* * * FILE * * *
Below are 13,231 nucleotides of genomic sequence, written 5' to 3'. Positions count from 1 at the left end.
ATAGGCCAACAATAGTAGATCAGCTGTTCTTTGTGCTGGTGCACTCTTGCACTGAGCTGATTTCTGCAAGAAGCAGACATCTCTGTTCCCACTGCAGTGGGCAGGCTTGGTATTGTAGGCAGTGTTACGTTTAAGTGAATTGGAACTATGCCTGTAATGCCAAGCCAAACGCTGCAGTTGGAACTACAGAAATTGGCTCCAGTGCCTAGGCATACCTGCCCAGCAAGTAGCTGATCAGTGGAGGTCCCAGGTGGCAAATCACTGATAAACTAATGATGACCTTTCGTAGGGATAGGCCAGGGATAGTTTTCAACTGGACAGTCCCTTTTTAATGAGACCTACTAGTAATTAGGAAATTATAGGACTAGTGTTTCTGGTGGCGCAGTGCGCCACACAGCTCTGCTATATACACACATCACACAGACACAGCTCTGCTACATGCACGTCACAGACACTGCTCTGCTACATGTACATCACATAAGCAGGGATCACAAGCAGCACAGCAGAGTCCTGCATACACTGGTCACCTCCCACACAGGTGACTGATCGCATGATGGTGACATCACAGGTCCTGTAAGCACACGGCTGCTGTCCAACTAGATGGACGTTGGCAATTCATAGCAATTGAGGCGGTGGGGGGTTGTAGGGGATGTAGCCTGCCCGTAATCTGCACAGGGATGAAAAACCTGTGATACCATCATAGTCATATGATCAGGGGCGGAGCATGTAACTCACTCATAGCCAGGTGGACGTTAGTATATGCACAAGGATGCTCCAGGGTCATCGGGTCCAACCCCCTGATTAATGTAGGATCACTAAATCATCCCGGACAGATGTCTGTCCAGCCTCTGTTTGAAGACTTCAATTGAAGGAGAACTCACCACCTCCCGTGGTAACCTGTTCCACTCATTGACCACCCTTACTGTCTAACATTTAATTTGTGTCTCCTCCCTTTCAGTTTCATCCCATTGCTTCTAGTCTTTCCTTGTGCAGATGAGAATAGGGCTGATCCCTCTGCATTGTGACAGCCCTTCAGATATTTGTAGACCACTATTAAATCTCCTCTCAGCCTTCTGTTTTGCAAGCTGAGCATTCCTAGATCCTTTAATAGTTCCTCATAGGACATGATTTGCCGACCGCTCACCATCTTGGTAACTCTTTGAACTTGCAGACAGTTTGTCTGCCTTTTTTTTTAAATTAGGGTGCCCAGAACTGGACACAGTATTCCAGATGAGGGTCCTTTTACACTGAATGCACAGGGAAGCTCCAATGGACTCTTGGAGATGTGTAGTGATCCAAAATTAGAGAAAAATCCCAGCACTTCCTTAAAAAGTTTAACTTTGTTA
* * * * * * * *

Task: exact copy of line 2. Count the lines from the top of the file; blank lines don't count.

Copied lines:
ATAGGCCAACAATAGTAGATCAGCTGTTCTTTGTGCTGGTGCACTCTTGCACTGAGCTGATTTCTGCAAGAAGCAGACATCTCTGTTCCCACTGCAGTGGGCAGGCTTGGTATTGTAGGCAGTGTTACGTTTAAGTGAATTGGAACTATGCCTGTAATGCCAAGCCAAACGCTGCAGTTGGAACTACAGAAATTGGCTCCAGTGCCTAGGCATACCTGCCCAGCAAGTAGCTGATCAGTGGAGGTCCCAGGTGGCAAATCACTGATAAACTAATGATGACCTTTCGTAGGGATAGGCCAGGGATAGTTTTCAACTGGACAGTCCCTTTTTAATGAGACCTACTAGTAATTAGGAAATTATAGGACTAGTGTTTCTGGTGGCGCAGTGCGCCACACAGCTCTGCTATATACACACATCACACAGACACAGCTCTGCTACATGCACGTCACAGACACTGCTCTGCTACATGTACATCACATAAGCAGGGATCACAAGCAGCACAGCAGAGTCCTGCATACACTGGTCACCTCCCACACAGGTGACTGATCGCATGATGGTGACATCACAGGTCCTGTAAGCACACGGCTGCTGTCCAACTAGATGGACGTTGGCAATTCATAGCAATTGAGGCGGTGGGGGGTTGTAGGGGATGTAGCCTGCCCGTAATCTGCACAGGGATGAAAAACCTGTGATACCATCATAGTCATATGATCAGGGGCGGAGCATGTAACTCACTCATAGCCAGGTGGACGTTAGTATATGCACAAGGATGCTCCAGGGTCATCGGGTCCAACCCCCTGATTAATGTAGGATCACTAAATCATCCCGGACAGATGTCTGTCCAGCCTCTGTTTGAAGACTTCAATTGAAGGAGAACTCACCACCTCCCGTGGTAACCTGTTCCACTCATTGACCACCCTTACTGTCTAACATTTAATTTGTGTCTCCTCCCTTTCAGTTTCATCCCATTGCTTCTAGTCTTTCCTTGTGCAGATGAGAATAGGGCTGATCCCTCTGCATTGTGACAGCCCTTCAGATATTTGTAGACCACTATTAAATCTCCTCTCAGCCTTCTGTTTTGCAAGCTGAGCATTCCTAGATCCTTTAATAGTTCCTCATAGGACATGATTTGCCGACCGCTCACCATCTTGGTAACTCTTTGAACTTGCAGACAGTTTGTCTGCCTTTTTTTTTAAATTAGGGTGCCCAGAACTGGACACAGTATTCCAGATGAGGGTCCTTTTACACTGAATGCACAGGGAAGCTCCAATGGACTCTTGGAGATGTGTAGTGATCCAAAATTAGAGAAAAATCCCAGCACTTCCTTAAAAAGTTTAACTTTGTTA